Course: Parliaments and Anti-Corruption (Self-Paced)

Course Details:

  • Target Audience: Parliamentarians and parliamentary staff
  • Time Commitment: 30 hours
  • Language: English
  • Platform: Free on World Bank's 'Open Learning Campus'
  • Contact: Vienna Pozer (vpozer@worldbank.org)

About the Course

Corruption can be hard to recognize, but always hinders national development. In this course we explain what is meant by corruption, where it can be found, its impact, what methods are available for hindering its progress, and the role for parliaments in reducing corruption.

In practice, most of us recognize corruption as a nebulous feature to our every day lives, especially in developing country environments. Corruption is a character trait that we most like to associate with people of compromised morals, but even very upstanding citizens can sometimes be a party to subtly corrupt behavior. In government and politics we consider corruption as the abuse of public power for private gain. It comes under many different guises such as bribery, the misappropriation of public goods, favoring family members for jobs and contracts, or creating laws and regulations that aim to impact private gain over the public good.

When countries tackle corruption they increase their national incomes by as much as four times in the long term. If corruption is reduced, business can grow by as much as 3% faster and child mortality can fall as much as 75%. Finally, it will consider the role for parliament as a role model, legislator and representative in reducing corruption in a nation and improving standards for fighting against it.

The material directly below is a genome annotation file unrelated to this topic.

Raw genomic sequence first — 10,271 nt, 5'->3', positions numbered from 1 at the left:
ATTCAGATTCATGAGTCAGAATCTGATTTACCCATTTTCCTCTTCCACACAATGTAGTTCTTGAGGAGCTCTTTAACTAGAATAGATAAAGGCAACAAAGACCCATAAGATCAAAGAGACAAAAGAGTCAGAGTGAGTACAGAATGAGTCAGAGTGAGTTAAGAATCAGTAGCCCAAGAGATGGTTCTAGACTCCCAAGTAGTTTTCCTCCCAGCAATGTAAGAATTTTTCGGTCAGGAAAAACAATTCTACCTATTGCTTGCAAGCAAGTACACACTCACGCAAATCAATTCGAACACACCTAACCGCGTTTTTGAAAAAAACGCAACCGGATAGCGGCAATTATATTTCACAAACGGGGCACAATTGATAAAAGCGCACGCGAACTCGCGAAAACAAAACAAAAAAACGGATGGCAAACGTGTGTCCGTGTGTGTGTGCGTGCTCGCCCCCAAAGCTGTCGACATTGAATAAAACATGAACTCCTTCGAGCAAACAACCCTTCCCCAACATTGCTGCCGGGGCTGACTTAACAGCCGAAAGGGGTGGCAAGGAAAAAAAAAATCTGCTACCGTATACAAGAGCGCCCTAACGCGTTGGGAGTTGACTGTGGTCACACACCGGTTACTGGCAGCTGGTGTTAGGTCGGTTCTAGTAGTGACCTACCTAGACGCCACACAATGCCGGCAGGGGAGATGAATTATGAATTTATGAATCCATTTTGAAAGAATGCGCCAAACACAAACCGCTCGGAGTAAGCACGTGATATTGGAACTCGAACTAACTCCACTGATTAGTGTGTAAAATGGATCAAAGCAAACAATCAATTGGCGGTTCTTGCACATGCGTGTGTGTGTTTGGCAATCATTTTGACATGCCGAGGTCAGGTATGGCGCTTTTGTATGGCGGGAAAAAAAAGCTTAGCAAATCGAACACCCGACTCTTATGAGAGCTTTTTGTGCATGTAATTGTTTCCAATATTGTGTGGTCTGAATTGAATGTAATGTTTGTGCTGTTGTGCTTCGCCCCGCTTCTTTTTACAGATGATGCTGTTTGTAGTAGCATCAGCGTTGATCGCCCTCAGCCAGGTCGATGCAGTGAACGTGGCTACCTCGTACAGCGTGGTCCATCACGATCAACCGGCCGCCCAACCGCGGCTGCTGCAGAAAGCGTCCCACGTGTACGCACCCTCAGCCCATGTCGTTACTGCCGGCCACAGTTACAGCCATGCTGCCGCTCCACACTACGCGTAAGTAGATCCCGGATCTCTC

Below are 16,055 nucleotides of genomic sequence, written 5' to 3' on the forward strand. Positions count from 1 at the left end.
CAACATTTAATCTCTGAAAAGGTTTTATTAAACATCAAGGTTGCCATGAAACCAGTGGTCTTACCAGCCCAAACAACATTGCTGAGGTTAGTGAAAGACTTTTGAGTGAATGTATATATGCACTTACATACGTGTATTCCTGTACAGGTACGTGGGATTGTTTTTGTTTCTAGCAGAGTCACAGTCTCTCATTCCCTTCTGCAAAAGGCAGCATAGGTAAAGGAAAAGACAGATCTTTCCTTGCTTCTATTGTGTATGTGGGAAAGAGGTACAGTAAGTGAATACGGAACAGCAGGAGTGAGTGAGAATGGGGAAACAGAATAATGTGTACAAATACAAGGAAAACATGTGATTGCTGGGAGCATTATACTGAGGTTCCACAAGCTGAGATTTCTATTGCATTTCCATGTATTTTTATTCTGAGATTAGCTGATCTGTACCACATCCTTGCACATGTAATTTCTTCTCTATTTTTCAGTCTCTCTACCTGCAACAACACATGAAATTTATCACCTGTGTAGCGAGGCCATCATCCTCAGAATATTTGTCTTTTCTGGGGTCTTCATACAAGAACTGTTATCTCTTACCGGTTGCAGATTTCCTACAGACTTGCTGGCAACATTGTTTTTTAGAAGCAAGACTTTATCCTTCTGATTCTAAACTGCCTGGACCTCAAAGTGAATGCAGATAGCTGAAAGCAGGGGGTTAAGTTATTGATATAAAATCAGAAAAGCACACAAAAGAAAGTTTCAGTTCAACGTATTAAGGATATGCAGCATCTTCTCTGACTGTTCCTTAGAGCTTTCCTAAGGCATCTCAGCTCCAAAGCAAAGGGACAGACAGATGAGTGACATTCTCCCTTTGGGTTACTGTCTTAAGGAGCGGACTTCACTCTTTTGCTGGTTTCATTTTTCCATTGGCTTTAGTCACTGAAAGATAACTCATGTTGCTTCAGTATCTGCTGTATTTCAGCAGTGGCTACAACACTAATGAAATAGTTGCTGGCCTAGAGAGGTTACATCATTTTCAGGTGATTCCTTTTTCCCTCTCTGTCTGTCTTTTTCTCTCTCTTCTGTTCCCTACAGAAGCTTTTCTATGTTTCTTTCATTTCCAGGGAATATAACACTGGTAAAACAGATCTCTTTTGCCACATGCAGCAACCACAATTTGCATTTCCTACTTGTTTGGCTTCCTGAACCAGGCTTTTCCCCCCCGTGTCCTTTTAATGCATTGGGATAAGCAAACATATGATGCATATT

Course objectives 

  • Understand how corruption evolves as a part of the global, national and community framework
  • Define the various classifications, situations, and levels of corruption
  • Understand the link between corruption and poverty
  • See the causes for corruption
  • Use the tools to diagnose corruption to form an effective responses
  • Be familiar with some of the methods for preventing corruption, educating people in the community about corruption, and enforcing corruption
  • Recognize the data surrounding the corruption phenomenon
  • Understand the role of an informed civil society and the media for good governance
  • Know the role of parliament in anticorruption strategies

Course Overview

  • Module 1: Introduction to Corruption
  • Module 2: Causes of Corruption
  • Module 3: Consequences of Corruption
  • Module 4: Anticorruption Approaches from Prevention to Prosecution
  • Module 5: Corruption Through Data
  • Module 6: Good Governance Partners: The Role of the Media and Civil Society
  • Module 7: Conclusion - Political Commitment to Fight Corruption

Contact

If you experience any technical or content difficulties with the course, please don't hesitate to contact Vienna Pozer at vpozer@worldbank.org